“Lisburn is still firmly stuck in the dark ages as a fiefdom for the DUP and bigotry”

This week’s Ulster Star cover story proclaims:

Bigotry ‘alive and well’ on city council

‘Bigotry and discrimination are alive and well on Lisburn City Council’, it has been claimed in the wake of the Council’s Annual General Meeting.

Both the Alliance Party and Sinn Fein have hit out after the DUP took the two top posts on Council – with the deputy mayor’s election particularly contentious.

Ulster Star BigotryLisburn City Council tends to follow the pattern of allowing this year’s deputy mayor to become the first citizen the next year. So 2012/13 mayor William Leathem (DUP) handed over his chain of office to 2012/13 deputy Margaret Tolerton (DUP) who became the 2013/14 mayor. And another DUP councillor – Andrew Ewing – became the new 2013/14 deputy mayor and the next in line for the big job next June.

That would be three DUP mayors in a row, and seven DUP mayors in ten years.

Unlike many other councils – and unlike the NI Executive and NI Assembly – Lisburn City Council does not use d’Hondt* to allocate council jobs.

The current strength of the parties is shown (figures in brackets show the strength immediately after the last election):

  • DUP 15 (14)
  • Sinn Fein 4 (5)
  • UUP 4 (5)
  • Alliance 3
  • SDLP 3 (3)
  • Independent 1 (0)

Quoted in Julie-Ann Spence’s article in the Ulster Star, Sinn Fein Councillor Arder Carson pointed out that at the AGM his party had been “denied any formal positions” for 2013/14 and “the DUP on the other hand have awarded themselves 10 out of the 12 official council positions”.

With Sinn Fein councillors first voted onto Lisburn Council in 1985, after nearly three decades of participation no Sinn Fein councillor has held the position of mayor or deputy mayor. And in that time the party has only ever chaired two council committees, one in 2011 and another in 2012.

Given the DUP’s near control of the council, do they have any reason to bow to letsgetalongism and include other parties?

The first paragraph of Lisburn City Council’s Equality Policy does state that under Section 75 of the Northern Ireland Act 1998 (the Act), the council is required to comply with two statutory duties:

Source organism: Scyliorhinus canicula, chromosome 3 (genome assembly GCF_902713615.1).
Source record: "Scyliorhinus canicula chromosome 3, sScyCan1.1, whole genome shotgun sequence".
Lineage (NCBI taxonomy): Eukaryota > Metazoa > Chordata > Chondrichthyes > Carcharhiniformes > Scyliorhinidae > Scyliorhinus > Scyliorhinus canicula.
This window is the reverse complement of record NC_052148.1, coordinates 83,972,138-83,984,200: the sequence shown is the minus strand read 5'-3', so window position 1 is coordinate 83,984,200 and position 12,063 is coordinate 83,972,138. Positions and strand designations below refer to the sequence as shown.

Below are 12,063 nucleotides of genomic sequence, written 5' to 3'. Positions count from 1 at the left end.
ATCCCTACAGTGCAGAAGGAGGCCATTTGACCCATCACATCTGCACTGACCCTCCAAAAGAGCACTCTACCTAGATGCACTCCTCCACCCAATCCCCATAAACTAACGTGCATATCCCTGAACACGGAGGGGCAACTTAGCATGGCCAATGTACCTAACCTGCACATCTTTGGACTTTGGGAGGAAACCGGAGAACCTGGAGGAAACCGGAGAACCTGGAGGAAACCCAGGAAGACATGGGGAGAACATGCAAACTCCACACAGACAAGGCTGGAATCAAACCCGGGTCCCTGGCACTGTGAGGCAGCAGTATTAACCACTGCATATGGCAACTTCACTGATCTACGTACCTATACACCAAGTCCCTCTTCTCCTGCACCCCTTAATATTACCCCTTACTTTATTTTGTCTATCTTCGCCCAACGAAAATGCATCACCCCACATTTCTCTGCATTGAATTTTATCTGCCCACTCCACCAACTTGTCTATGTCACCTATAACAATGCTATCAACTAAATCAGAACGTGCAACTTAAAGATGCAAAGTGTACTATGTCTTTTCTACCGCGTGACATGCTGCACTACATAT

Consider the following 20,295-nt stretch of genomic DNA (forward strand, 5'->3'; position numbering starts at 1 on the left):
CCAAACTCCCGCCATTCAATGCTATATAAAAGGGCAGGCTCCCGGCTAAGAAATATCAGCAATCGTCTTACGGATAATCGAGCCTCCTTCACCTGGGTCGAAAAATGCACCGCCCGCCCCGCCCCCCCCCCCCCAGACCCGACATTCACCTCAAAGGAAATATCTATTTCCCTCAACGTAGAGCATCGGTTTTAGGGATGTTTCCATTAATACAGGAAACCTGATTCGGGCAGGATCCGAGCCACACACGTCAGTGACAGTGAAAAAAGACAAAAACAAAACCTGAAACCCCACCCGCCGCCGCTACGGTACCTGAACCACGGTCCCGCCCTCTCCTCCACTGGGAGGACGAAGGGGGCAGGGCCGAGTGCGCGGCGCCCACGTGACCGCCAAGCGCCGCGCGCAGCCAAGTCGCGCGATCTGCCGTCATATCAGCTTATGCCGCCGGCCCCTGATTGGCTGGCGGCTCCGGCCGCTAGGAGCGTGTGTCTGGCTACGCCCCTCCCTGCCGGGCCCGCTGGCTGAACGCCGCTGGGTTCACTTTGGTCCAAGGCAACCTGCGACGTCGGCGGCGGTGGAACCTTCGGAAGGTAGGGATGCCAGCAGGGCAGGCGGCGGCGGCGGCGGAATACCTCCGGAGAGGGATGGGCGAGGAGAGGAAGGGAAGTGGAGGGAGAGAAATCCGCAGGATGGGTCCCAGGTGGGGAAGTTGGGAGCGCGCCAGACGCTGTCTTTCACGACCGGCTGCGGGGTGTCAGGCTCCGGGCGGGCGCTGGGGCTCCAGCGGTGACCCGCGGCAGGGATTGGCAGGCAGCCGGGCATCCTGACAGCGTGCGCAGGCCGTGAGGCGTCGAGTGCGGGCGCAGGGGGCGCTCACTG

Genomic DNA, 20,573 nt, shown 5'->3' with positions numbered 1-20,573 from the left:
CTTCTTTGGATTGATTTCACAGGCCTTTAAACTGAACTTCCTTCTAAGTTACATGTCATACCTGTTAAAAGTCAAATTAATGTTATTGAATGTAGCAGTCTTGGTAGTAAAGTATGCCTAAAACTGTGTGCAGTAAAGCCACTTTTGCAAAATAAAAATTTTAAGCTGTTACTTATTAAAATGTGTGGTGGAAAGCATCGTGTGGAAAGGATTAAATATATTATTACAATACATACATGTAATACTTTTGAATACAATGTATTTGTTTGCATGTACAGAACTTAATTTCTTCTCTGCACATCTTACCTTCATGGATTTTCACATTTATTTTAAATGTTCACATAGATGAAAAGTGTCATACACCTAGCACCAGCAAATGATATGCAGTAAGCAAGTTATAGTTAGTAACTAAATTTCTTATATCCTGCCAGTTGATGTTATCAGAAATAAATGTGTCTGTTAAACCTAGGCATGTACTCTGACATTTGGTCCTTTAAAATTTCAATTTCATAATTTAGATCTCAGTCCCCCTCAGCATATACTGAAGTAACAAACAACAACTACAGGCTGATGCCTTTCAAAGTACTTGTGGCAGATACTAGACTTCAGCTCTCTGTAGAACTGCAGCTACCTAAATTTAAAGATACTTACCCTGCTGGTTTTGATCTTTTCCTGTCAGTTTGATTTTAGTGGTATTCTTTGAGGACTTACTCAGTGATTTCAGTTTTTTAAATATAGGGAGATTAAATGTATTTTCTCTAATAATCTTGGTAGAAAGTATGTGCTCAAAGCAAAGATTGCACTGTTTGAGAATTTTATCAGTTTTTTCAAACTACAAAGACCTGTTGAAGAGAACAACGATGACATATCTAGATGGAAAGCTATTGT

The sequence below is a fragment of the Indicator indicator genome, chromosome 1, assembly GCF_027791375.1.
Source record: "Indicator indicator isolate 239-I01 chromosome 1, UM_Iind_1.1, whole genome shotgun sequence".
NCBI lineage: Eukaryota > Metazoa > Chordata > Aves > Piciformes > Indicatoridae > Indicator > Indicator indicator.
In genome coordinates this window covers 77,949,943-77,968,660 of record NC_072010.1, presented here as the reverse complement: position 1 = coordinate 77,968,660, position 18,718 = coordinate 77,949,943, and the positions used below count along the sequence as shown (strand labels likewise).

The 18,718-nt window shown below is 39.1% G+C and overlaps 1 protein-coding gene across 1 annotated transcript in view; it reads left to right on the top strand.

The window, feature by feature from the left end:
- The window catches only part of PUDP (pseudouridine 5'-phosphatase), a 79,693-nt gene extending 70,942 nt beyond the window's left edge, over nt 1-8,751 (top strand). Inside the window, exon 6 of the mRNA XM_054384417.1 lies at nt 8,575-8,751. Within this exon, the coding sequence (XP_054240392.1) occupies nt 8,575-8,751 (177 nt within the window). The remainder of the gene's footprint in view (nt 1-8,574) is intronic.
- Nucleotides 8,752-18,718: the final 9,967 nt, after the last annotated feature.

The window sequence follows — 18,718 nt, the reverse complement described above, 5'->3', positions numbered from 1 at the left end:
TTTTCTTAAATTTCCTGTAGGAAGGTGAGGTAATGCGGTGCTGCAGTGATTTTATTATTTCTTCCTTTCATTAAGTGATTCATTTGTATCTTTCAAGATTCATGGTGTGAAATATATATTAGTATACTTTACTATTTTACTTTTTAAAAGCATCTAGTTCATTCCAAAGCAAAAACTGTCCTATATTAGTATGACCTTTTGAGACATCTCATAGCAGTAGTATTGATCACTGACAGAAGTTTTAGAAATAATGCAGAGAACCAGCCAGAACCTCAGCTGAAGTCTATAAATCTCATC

Section 75 (1) – In carrying out our functions relating to Northern Ireland we are required to have due regard to the need to promote equality of opportunity between

persons of different religious belief, political opinion, racial group, age, marital status or sexual orientation

men and women generally

persons with a disability and persons without

persons with dependants and persons without.

Section 75 (2) – In addition, without prejudice to the obligations above, in carrying out our functions in relation to Northern Ireland we are required to have regard to the desirability of promoting good relations between persons of different religious belief, political opinion or racial group. [emphasis added]

The current land grab seems well outside the spirit of promoting equality of opportunity and promoting good relations between the parties on council.

Given the election of five Sinn Fein councillors in 2011 – before Councillor Angela Nelson quit the party in July 2012 over Martin McGuinness’ handshake with the Queen [though she is still listed on the West Belfast Sinn Fein website!] – Arder Carson reckons:

… had d’Hondt been enacted, the party would be entitled to the position of Chair and Vice Chair of a committee each year, along with one year as Mayor of Lisburn.

Instead the DUP seem to throw an occasional bone to the UUP, Alliance and even the SDLP, while keeping Sinn Fein out of power.

Back in May 2011, just before the SDLP councillor Brian Heading was voted in as Mayor, Sinn Fein councillor Arden Carson unsuccessfully raised the question of using d’Hondt. No doubt Sinn Fein’s nose was out of joint given that the smaller SDLP was getting a crack at the mayor’s job. Council minutes note:

At this juncture Councillor A Carson proposed that prior to consideration of the business on the agenda for the Annual Meeting of Council, the Council introduce formally the D’Hondt system for the appointment of positions on the Council.

Councillor S P Porter (Outgoing Mayor) stated that as Councillor A Carson’s proposal had not been submitted as a Notice of Motion to the Council prior to the Meeting, the proposal could not be considered.

Up on the hill, DUP will share power with Sinn Fein with hardly any grated teeth on show. On Belfast City Council, the DUP benefit from using d’Hondt to share out council positions throughout the council term. In Lisburn, the DUP seemingly hoard positions and wield power, a bit like a child grabbing all the toys and unwilling to play with its peers.

It’s not only Alliance, SDLP and Sinn Fein councillors that lose out on official council positions. The DUP’s fellow unionist brethren – the UUP – do badly in the mayoral stakes too. So it is perhaps notable that UUP councillor Brian Bloomfield voted in favour last week of the Alliance nomination along with SDLP ex-mayor Brian Heading.

Another UUP councillor Ronnie Crawford abstained as did SDLP councillors John Drake and Pat Catney (who was later ‘allowed’ to be chair of Corporate Service Committee).

Quoted in the Ulster Star, Alliance councillor Brian Dornan expressed his disappointment:

… that yet again the DUP have refused to accept power sharing in Lisburn Council. They have no problems with it at the Assembly so why can’t they agree to it in Lisburn?

Given that the Ulster Star headline was a quote from Sinn Fein councillor Arder Carson rather than Alliance’s Brian Dornan, the choice of photograph on the front cover is unfortunate.

Arder Carson was forthright in Sinn Fein’s press release:

While other councils across the north are moving forward such as Banbridge and Coleraine, Lisburn is still firmly stuck in the dark ages as a fiefdom for the DUP and bigotry.